Wildlife & Biodiversity

Healthy reserves key for tiger conservation

Population of big cats is declining in states that has much of its geographical area under forest cover — Chhattisgarh (44.1%), Jharkhand (29.5%) and Odisha (32%)

By Dhanapal G
Published: Monday 05 August 2019
Photo: Getty Images

The recent estimation of tiger population by the National Tiger Conservation Authority (NTCA) has shown a substantial increase in the number of big cats since 2005, when the first scientific assessment of tiger population based on camera trapping began.

However, the worrying part is the decline in the number of tigers in states with much of their geographical area under forest cover — Chhattisgarh (44.1 per cent), Jharkhand (29.5 per cent) and Odisha (32 per cent). 

This could open many questions on impacts of local communities, recognition of their rights, mining and forest land diversion, etc.

But what conservationists are keen to know is about the density of prey and habitat conditions in these forests, for tiger populations can bounce back if the habitat is good and prey animals are in abundance.

Thus, to plan a successful recovery in tiger population, these states need to assess information on prey abundance, habitat quality, anthropogenic pressure like non-timber forest produce collection, cattle grazing and mining or other development pressure.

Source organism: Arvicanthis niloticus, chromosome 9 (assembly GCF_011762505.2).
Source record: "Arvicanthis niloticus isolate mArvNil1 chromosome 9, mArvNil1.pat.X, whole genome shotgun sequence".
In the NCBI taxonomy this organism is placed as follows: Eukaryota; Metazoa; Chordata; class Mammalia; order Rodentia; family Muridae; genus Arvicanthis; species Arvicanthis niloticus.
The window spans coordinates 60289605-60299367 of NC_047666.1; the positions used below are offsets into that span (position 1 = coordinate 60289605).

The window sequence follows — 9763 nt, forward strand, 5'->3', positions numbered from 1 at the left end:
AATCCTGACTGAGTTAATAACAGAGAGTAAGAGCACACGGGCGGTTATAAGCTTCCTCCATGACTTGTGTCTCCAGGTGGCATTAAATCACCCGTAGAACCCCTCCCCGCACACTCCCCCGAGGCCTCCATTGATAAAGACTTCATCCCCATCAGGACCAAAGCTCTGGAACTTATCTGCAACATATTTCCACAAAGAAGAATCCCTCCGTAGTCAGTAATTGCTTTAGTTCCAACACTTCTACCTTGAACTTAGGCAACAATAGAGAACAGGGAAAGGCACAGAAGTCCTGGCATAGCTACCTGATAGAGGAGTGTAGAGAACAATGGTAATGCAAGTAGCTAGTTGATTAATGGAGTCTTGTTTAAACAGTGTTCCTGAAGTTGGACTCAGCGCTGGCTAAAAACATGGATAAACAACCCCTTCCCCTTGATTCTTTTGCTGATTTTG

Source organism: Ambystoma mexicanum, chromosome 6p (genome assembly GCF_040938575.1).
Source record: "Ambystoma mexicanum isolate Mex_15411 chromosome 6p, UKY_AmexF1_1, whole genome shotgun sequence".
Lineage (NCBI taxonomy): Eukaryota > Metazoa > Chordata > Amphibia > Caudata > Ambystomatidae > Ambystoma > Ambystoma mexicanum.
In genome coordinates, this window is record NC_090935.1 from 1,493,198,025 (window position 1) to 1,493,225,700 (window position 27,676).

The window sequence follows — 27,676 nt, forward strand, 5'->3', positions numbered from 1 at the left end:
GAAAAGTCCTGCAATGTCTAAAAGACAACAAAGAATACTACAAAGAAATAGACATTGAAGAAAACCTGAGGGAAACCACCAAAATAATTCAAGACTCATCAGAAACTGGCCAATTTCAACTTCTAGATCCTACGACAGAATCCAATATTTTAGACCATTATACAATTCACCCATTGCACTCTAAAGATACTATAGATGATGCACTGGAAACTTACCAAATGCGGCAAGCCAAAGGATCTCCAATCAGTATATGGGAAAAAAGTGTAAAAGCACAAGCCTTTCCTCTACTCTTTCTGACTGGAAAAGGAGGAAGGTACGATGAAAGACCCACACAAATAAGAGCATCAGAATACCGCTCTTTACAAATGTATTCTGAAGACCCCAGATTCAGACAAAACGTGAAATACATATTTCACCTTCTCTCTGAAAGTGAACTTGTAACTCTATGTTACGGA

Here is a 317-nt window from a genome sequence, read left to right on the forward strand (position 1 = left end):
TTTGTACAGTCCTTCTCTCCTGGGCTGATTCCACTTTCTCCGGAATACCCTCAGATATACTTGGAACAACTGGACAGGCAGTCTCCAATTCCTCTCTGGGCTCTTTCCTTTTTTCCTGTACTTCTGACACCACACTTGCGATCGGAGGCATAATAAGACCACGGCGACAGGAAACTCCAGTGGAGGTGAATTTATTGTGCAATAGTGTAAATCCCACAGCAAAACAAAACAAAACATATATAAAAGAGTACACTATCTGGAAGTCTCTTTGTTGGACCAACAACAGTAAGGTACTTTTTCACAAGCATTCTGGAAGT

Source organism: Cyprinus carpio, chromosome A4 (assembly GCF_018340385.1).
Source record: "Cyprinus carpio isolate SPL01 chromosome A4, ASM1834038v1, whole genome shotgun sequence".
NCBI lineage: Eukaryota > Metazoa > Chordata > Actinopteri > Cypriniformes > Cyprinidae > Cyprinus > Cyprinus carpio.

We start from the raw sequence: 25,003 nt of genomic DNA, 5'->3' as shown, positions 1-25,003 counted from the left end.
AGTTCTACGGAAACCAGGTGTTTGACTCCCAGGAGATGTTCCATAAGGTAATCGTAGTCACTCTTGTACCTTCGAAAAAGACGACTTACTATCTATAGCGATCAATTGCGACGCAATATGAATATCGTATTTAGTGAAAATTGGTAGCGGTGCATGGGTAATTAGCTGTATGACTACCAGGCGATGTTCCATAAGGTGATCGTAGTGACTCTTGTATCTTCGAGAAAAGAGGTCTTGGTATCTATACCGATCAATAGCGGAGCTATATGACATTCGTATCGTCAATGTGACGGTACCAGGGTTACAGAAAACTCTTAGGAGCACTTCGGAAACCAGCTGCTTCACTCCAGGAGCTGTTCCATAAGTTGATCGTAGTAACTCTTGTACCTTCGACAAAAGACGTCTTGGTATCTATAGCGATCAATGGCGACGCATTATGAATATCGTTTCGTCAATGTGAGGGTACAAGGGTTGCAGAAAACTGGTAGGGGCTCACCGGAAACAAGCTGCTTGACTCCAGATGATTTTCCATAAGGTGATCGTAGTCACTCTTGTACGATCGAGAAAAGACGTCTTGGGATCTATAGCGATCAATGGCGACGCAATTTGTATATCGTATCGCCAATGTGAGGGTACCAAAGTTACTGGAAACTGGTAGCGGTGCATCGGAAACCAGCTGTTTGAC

Further, strong wildlife management practices like creating fire lines, water holes and managing grasslands and dedicated front-line staff for protection are also required within the reserves.

I had the opportunity of visiting a few tiger reserves (TR) in central India and Western Ghats. In 2016, I visited Achanakmar TR and Udanti-Sitanadi TR in Chhattisgarh.

While sighting a tiger is a rare chance even in high-density reserves like Kanha, Corbett, in these reserves, it was difficult to find prey animals.

In Achanakmar, Chitals (deer) were seen in very low herd sizes. An almost 20 kilometre drive through the park during morning and evening yielded very poor sightings of prey animals, which is very unlikely in healthy tiger reserves that teems with prey animals.

The visit to Udanti-Sitanadi was even more disappointing as only a few common langurs were seen.

Achanakmar TR forms continuity with Sanjay Dubri and Kanha TR in Madhya Pradesh, while the Udanti-Sitanadi TR forms continuity with those in Maharashtra.

These forests, ranging several thousand square kilometers, are important habitats for dispersing tigers from healthy reserves and for supporting a genetically strong population in central India.

It would be important to evaluate the current wildlife management practices in these reserves and make suitable management efforts as required. Tiger conservation in these landscapes would need more than habitat protection, improvement and connectivity.

While the focus is largely on TRs, the territorial forests that connects these reserves are often neglected and receives poor attention particularly on wildlife management. Further this region hosts a large tribal population that is forest dependent.

Eco-development models that benefits local communities in and around the reserve could be encouraged along with sustainable ecotourism that could help in reviving the tiger numbers here.

Views expressed are the authors' own and doesn't necessarily reflect that of Down To Earth


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